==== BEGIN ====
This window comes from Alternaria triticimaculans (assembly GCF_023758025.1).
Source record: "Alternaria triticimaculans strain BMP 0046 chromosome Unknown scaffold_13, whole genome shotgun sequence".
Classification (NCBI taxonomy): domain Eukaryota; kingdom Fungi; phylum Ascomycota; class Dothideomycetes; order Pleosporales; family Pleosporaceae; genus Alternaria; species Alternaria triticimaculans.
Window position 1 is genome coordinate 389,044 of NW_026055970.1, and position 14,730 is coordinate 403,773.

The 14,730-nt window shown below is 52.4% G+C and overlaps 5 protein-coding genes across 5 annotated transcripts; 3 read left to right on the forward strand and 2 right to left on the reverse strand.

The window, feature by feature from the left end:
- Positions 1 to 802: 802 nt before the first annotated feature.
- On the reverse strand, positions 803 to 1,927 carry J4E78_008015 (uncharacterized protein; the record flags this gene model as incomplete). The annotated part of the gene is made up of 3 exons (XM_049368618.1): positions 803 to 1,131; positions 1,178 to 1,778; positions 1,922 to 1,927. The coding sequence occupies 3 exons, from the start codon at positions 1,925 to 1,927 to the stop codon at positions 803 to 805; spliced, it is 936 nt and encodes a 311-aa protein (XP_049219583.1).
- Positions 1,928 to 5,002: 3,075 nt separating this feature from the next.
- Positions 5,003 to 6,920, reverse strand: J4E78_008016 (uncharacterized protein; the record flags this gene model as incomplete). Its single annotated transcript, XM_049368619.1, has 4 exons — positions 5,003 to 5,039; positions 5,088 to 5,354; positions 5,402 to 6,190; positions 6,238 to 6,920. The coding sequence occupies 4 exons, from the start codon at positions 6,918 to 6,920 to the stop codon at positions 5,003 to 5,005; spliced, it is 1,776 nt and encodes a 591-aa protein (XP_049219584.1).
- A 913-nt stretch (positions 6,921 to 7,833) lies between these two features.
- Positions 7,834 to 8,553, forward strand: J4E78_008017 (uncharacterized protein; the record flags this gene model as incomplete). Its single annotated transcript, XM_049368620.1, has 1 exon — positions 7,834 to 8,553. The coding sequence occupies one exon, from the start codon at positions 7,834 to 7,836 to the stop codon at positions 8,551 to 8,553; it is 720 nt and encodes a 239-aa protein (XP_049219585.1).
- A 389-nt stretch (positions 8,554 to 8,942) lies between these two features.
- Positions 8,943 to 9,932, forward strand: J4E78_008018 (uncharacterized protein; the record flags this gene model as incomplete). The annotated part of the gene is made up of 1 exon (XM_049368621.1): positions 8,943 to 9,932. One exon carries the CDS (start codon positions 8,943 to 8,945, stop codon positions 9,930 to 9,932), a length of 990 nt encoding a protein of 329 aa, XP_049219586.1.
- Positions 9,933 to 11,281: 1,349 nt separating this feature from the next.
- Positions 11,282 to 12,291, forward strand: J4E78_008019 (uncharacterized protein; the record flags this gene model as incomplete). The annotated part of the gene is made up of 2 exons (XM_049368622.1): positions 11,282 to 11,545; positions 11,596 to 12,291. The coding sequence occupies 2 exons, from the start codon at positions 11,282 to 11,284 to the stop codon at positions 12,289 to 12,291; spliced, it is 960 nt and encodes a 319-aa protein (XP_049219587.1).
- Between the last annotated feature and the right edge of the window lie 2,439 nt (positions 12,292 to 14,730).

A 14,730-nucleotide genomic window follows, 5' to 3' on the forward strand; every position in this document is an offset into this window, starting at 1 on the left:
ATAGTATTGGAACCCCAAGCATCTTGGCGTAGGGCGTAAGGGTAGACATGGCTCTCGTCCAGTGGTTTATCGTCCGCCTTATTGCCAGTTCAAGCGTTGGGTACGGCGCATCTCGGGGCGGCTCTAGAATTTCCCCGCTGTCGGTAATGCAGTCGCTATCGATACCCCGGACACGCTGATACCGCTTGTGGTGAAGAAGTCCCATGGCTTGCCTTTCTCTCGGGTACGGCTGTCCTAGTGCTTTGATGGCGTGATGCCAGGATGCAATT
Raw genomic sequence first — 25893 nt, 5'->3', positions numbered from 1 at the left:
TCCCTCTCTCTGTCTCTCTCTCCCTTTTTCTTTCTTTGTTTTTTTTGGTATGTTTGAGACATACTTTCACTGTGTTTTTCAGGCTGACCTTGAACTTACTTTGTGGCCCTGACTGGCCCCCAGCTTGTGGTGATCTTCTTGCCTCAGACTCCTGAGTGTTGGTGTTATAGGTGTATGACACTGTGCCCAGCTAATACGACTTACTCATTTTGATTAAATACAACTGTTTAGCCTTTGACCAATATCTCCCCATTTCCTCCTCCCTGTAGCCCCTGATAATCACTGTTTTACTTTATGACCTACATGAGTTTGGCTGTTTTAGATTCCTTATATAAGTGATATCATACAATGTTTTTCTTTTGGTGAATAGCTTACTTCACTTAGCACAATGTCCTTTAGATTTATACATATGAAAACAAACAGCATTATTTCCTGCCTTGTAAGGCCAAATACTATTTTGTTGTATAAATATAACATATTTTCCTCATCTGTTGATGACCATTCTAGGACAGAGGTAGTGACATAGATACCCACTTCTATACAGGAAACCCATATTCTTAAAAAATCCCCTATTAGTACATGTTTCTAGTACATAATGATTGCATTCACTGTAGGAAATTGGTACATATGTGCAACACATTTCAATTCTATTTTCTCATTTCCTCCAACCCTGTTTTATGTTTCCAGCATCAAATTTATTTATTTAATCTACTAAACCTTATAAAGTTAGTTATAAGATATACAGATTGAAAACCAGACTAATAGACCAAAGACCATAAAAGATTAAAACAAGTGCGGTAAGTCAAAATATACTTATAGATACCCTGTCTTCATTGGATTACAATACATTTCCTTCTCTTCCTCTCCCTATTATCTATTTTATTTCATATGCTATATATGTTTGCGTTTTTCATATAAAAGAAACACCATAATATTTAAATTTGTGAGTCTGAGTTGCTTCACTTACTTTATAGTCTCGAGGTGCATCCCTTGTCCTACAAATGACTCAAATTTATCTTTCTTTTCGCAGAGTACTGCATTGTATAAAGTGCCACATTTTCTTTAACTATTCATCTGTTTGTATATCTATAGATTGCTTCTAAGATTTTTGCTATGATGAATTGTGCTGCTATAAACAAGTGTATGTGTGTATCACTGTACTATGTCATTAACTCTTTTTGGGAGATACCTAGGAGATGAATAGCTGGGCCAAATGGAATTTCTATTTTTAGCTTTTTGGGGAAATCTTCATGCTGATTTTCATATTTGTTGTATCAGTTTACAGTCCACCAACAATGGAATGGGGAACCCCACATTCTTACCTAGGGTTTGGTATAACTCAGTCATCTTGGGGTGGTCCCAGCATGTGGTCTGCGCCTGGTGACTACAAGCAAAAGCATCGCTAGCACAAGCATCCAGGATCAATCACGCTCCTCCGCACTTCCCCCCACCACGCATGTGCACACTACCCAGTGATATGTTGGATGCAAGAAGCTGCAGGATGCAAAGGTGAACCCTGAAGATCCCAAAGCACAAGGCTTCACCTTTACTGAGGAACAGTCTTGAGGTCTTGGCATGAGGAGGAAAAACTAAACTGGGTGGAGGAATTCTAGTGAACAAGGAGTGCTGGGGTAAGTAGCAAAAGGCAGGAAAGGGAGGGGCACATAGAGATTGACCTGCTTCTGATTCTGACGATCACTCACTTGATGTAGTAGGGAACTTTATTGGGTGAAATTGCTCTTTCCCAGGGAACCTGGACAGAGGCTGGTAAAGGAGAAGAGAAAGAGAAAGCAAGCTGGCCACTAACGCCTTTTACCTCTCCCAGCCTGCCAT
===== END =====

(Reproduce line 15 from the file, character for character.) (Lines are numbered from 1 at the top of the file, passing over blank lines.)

- Positions 9,933 to 11,281: 1,349 nt separating this feature from the next.